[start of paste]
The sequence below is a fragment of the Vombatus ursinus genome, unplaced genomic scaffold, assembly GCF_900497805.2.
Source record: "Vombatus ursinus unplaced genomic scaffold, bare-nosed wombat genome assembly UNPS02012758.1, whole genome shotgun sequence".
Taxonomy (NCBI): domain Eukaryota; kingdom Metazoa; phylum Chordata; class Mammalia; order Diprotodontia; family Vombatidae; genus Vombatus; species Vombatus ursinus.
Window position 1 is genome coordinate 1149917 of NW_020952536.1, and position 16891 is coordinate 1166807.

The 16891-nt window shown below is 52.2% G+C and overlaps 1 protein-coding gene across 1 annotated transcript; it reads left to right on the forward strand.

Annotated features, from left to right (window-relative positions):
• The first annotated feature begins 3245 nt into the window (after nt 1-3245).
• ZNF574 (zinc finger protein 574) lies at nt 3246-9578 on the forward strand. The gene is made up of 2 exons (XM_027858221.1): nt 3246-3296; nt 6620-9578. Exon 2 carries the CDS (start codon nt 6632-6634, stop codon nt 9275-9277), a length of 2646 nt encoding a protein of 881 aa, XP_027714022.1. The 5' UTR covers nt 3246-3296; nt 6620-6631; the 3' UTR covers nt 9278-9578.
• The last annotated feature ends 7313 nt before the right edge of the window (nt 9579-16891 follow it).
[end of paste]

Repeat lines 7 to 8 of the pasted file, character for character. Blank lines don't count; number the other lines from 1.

• The first annotated feature begins 3245 nt into the window (after nt 1-3245).
• ZNF574 (zinc finger protein 574) lies at nt 3246-9578 on the forward strand. The gene is made up of 2 exons (XM_027858221.1): nt 3246-3296; nt 6620-9578. Exon 2 carries the CDS (start codon nt 6632-6634, stop codon nt 9275-9277), a length of 2646 nt encoding a protein of 881 aa, XP_027714022.1. The 5' UTR covers nt 3246-3296; nt 6620-6631; the 3' UTR covers nt 9278-9578.